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This page provides information about radon; how it may affect areas in our county and assistance on how to carry out a radon measurement.


Radon is a natural radioactive gas that enters houses from the ground underneath, where it is formed from uranium which is found in all rocks and soils. Indoor radon levels depend on the concentration of radon in the ground, details of construction of the house, and the way the house is heated and ventilated. Levels can vary widely between apparently identical houses; the only way to find out whether there is a high level of radon gas in a particular house is to measure it.

Long term exposure to high levels of the gas has been found to cause lung cancer, especially by those people who smoke where radon is found to be more prevalent. In fact, it is the second major cause of lung cancer, second only to smoking.

Radon affected areas in County Durham

Radon affected areas are parts of the country where 1% or more of properties are estimated to be above the UK radon action level of 200 becquerels per cubic metre of air.  The Health Protection Agency (HPA) declares radon affected areas and publishes maps of them on behalf of the Government. 

A Radon Atlas of England and Wales shows the areas which are most affected. The map supersedes the Radon Map of 2002. The new map is more detailed (now 1km square grids and not 5km square grids) and is based on more data - over half a million radon measurements covering the whole of the UK.

How do I get radon levels measured?

The UK Radon website and its indicative atlas can tell you the estimated probability that a particular property is above the Action Level for radon, but the only way to find out whether it is in fact above or below the Action Level is to carry out a radon measurement.

Environmental information

The Environmental Information Regulations (EIR) are legally enforceable regulations that govern the public's right to access environmental information held by public authorities including local authorities. Environmental information covered by the regulations includes the state of the air, atmosphere, water, soil, land, landscape, as well as factors affecting the above elements such as substances, energy, noise, radiation or waste, emissions, discharges into the environment.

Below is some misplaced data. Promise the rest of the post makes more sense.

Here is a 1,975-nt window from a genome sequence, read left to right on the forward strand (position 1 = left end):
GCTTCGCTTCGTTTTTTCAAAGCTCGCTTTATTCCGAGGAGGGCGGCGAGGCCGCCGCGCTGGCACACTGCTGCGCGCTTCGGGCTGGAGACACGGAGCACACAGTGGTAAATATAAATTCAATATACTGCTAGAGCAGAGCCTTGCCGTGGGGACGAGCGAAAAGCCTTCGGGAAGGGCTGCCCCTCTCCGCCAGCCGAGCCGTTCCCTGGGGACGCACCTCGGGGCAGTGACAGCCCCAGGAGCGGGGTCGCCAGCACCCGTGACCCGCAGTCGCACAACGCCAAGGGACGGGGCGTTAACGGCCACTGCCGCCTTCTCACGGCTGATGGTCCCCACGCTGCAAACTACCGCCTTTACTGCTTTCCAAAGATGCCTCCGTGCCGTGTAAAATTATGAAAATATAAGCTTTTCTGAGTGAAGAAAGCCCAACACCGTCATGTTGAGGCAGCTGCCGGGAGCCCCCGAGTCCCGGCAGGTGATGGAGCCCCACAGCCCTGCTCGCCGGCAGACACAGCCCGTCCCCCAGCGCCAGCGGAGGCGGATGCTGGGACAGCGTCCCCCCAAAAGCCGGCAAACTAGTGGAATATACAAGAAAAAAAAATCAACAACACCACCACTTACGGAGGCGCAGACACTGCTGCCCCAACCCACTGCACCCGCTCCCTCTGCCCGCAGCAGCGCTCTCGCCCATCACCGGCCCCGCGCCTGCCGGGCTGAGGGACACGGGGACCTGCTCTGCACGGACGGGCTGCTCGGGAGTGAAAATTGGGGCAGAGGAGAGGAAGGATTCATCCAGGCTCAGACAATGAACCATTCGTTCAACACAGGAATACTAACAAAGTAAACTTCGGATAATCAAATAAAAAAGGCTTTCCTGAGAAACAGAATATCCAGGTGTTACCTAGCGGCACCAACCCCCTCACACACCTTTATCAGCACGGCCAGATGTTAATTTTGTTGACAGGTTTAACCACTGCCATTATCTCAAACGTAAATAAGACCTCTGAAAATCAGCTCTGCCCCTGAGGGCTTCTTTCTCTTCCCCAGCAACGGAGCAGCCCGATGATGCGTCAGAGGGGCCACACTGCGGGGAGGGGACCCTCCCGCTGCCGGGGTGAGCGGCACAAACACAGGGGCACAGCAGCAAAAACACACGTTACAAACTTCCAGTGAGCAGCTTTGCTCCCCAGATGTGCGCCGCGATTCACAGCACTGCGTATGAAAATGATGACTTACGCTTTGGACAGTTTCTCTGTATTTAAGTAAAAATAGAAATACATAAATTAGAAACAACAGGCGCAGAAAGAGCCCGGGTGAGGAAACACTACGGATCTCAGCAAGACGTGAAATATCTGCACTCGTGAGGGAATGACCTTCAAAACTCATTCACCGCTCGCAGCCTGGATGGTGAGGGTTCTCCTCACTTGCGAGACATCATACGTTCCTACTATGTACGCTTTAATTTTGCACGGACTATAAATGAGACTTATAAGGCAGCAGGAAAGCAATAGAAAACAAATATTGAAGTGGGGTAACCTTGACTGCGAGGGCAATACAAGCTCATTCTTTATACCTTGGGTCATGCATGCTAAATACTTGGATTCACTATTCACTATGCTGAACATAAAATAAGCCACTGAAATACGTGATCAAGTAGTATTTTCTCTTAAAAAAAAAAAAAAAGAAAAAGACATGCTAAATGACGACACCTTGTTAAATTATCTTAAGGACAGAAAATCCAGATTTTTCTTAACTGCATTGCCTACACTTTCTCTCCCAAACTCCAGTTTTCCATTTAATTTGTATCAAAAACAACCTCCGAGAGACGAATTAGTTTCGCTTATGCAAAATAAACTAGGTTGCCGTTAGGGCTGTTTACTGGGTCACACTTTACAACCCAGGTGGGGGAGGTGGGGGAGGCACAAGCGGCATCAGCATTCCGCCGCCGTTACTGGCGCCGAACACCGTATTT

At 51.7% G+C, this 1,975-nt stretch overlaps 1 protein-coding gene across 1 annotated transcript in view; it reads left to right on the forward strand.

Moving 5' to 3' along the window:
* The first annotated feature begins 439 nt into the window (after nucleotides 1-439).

Further information

The Environment Agency maintains a Public Register of sites licensed to keep radioactive substances.

Nuclear sites and other industries can create radioactive waste as a result of their routine operations. Some of the wastes are released into the air or discharged to water; the radioactivity can enter the environment and access the food chain. The releases and discharges are controlled by authorisations issued by the Environment Agency. The Environment Agency (EA) and the Food Standards Agency (FSA) separately monitor levels of radioactivity in the environment and food chain. This monitoring enables the EA and FSA to ensure that radiation exposure from food and the environment are within the legal limits.

Contact us
Environment, Health and Consumer Protection
03000 261 016
Our address is:
  • Durham County Council
  • Environment, Health and Consumer Protect
  • PO Box 617
  • Durham
  • County Durham
  • United Kingdom
  • DH1 9HZ